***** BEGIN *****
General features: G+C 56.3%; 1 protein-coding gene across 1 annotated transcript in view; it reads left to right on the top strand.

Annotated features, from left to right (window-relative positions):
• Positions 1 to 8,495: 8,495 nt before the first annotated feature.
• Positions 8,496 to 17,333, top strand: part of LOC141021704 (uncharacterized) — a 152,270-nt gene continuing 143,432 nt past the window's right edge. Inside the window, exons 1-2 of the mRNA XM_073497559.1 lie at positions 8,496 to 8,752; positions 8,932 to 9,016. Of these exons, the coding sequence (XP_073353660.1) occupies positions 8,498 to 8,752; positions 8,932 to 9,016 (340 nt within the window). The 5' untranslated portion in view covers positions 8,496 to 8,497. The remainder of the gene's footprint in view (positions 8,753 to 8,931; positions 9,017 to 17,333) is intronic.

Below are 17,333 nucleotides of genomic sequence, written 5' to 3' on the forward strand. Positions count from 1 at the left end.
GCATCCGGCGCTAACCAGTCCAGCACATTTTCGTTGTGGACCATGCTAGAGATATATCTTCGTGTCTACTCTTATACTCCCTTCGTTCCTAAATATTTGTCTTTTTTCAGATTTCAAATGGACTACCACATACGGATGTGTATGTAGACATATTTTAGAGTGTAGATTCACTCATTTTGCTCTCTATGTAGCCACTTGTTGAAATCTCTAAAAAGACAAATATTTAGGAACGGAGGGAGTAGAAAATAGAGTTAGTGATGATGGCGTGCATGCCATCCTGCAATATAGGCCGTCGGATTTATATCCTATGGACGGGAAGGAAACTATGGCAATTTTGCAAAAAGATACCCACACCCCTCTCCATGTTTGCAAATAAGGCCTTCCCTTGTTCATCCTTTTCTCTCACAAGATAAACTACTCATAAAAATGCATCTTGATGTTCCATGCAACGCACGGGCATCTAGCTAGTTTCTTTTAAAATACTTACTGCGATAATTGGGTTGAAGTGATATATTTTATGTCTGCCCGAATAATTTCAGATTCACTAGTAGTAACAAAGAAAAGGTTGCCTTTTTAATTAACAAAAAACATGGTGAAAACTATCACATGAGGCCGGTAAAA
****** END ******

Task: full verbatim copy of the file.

General features: G+C 56.3%; 1 protein-coding gene across 1 annotated transcript in view; it reads left to right on the top strand.

Annotated features, from left to right (window-relative positions):
• Positions 1 to 8,495: 8,495 nt before the first annotated feature.
• Positions 8,496 to 17,333, top strand: part of LOC141021704 (uncharacterized) — a 152,270-nt gene continuing 143,432 nt past the window's right edge. Inside the window, exons 1-2 of the mRNA XM_073497559.1 lie at positions 8,496 to 8,752; positions 8,932 to 9,016. Of these exons, the coding sequence (XP_073353660.1) occupies positions 8,498 to 8,752; positions 8,932 to 9,016 (340 nt within the window). The 5' untranslated portion in view covers positions 8,496 to 8,497. The remainder of the gene's footprint in view (positions 8,753 to 8,931; positions 9,017 to 17,333) is intronic.

Below are 17,333 nucleotides of genomic sequence, written 5' to 3' on the forward strand. Positions count from 1 at the left end.
GCATCCGGCGCTAACCAGTCCAGCACATTTTCGTTGTGGACCATGCTAGAGATATATCTTCGTGTCTACTCTTATACTCCCTTCGTTCCTAAATATTTGTCTTTTTTCAGATTTCAAATGGACTACCACATACGGATGTGTATGTAGACATATTTTAGAGTGTAGATTCACTCATTTTGCTCTCTATGTAGCCACTTGTTGAAATCTCTAAAAAGACAAATATTTAGGAACGGAGGGAGTAGAAAATAGAGTTAGTGATGATGGCGTGCATGCCATCCTGCAATATAGGCCGTCGGATTTATATCCTATGGACGGGAAGGAAACTATGGCAATTTTGCAAAAAGATACCCACACCCCTCTCCATGTTTGCAAATAAGGCCTTCCCTTGTTCATCCTTTTCTCTCACAAGATAAACTACTCATAAAAATGCATCTTGATGTTCCATGCAACGCACGGGCATCTAGCTAGTTTCTTTTAAAATACTTACTGCGATAATTGGGTTGAAGTGATATATTTTATGTCTGCCCGAATAATTTCAGATTCACTAGTAGTAACAAAGAAAAGGTTGCCTTTTTAATTAACAAAAAACATGGTGAAAACTATCACATGAGGCCGGTAAAA